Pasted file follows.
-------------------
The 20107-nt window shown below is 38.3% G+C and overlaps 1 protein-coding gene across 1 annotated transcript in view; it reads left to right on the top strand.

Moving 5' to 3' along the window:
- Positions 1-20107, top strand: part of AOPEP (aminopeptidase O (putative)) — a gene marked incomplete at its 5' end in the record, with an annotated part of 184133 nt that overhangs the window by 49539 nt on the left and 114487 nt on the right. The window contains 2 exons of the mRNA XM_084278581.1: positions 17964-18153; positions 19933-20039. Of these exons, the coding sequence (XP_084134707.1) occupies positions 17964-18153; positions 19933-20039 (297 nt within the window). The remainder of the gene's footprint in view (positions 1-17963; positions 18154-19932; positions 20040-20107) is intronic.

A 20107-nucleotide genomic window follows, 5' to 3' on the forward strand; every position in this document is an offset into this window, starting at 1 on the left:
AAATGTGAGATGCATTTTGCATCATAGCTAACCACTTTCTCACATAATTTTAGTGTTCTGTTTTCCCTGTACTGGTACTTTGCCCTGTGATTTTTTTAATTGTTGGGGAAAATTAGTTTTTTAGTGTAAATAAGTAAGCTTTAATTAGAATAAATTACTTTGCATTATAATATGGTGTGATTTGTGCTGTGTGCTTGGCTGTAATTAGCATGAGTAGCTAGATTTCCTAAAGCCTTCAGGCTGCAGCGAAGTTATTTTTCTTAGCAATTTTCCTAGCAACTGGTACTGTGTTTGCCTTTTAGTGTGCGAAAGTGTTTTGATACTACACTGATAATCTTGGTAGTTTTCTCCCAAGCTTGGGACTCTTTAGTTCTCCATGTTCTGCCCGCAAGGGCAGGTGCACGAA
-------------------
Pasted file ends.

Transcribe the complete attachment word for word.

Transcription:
The 20107-nt window shown below is 38.3% G+C and overlaps 1 protein-coding gene across 1 annotated transcript in view; it reads left to right on the top strand.

Moving 5' to 3' along the window:
- Positions 1-20107, top strand: part of AOPEP (aminopeptidase O (putative)) — a gene marked incomplete at its 5' end in the record, with an annotated part of 184133 nt that overhangs the window by 49539 nt on the left and 114487 nt on the right. The window contains 2 exons of the mRNA XM_084278581.1: positions 17964-18153; positions 19933-20039. Of these exons, the coding sequence (XP_084134707.1) occupies positions 17964-18153; positions 19933-20039 (297 nt within the window). The remainder of the gene's footprint in view (positions 1-17963; positions 18154-19932; positions 20040-20107) is intronic.

A 20107-nucleotide genomic window follows, 5' to 3' on the forward strand; every position in this document is an offset into this window, starting at 1 on the left:
AAATGTGAGATGCATTTTGCATCATAGCTAACCACTTTCTCACATAATTTTAGTGTTCTGTTTTCCCTGTACTGGTACTTTGCCCTGTGATTTTTTTAATTGTTGGGGAAAATTAGTTTTTTAGTGTAAATAAGTAAGCTTTAATTAGAATAAATTACTTTGCATTATAATATGGTGTGATTTGTGCTGTGTGCTTGGCTGTAATTAGCATGAGTAGCTAGATTTCCTAAAGCCTTCAGGCTGCAGCGAAGTTATTTTTCTTAGCAATTTTCCTAGCAACTGGTACTGTGTTTGCCTTTTAGTGTGCGAAAGTGTTTTGATACTACACTGATAATCTTGGTAGTTTTCTCCCAAGCTTGGGACTCTTTAGTTCTCCATGTTCTGCCCGCAAGGGCAGGTGCACGAA